The push has been sparked by concerns in Japan that the country’s pre-eminence in consumer electronics has faded and value in the technology industry is moving away from hardware.

Yahoo Takes Its Lithium

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Blue Lithium

Yahoo yesterday announced its intent to purchase Blue Lithium, another ad network. We work with BL at FM, as well as Right Media, which Yahoo purchased earlier (Blue Lithium will make that purchase more valuable, as it will provide tons of inventory to feed RM’s exchange).

There are fewer and fewer pure play ad networks of scale (and with some kind of “secret sauce” – ie behavioral or contextual algorithms) that can be purchased. And the numbers are coming down – BL went for $300 million. Alarm:Clock likes the deal (image is from a:c), Yahoo’s own blog claims a major reason for the purchase was direct response tools.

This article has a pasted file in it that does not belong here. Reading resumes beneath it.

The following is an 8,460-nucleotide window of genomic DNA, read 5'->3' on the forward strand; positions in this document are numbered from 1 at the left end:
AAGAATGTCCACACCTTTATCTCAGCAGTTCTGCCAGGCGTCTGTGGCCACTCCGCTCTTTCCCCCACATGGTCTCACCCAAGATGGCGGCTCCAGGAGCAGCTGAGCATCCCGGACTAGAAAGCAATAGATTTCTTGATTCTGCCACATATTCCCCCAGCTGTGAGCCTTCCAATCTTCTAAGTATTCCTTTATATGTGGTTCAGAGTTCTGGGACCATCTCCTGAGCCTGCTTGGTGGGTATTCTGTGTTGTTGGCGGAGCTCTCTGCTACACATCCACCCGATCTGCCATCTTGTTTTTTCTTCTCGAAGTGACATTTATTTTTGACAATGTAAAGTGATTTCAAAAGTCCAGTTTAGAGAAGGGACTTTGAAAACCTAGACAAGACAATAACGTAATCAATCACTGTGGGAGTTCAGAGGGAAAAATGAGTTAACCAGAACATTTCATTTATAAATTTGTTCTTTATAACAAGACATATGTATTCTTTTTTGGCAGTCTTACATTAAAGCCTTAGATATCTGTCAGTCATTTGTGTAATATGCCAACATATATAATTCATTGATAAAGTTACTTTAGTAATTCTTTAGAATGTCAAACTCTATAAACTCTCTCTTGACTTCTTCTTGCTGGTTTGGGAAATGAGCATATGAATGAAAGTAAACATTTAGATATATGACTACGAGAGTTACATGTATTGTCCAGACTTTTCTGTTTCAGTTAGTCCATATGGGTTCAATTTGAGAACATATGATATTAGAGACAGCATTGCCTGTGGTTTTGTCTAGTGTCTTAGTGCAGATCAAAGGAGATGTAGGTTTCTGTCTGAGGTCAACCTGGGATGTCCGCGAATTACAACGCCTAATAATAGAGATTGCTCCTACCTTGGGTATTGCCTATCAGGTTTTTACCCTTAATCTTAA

Facebook + Search = Big Move

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Today Facebook is taking a big step toward leveraging one of its major possible competitors – search engines, and specifically Google – into more traffic for, well, Facebook. From an email sent by Facebook PR:

Starting tomorrow (Weds), we are making limited public search listings available to people who are not logged in to Facebook. A public search listing provides, at most, the name and profile picture of any Facebook member that has their search privacy settings set to “Everyone”. It will show less information about a person than results of a search performed by someone logged in to Facebook. We wanted to give people who had never come to Facebook, or who are not currently registered, the opportunity to discover their friends who are on Facebook.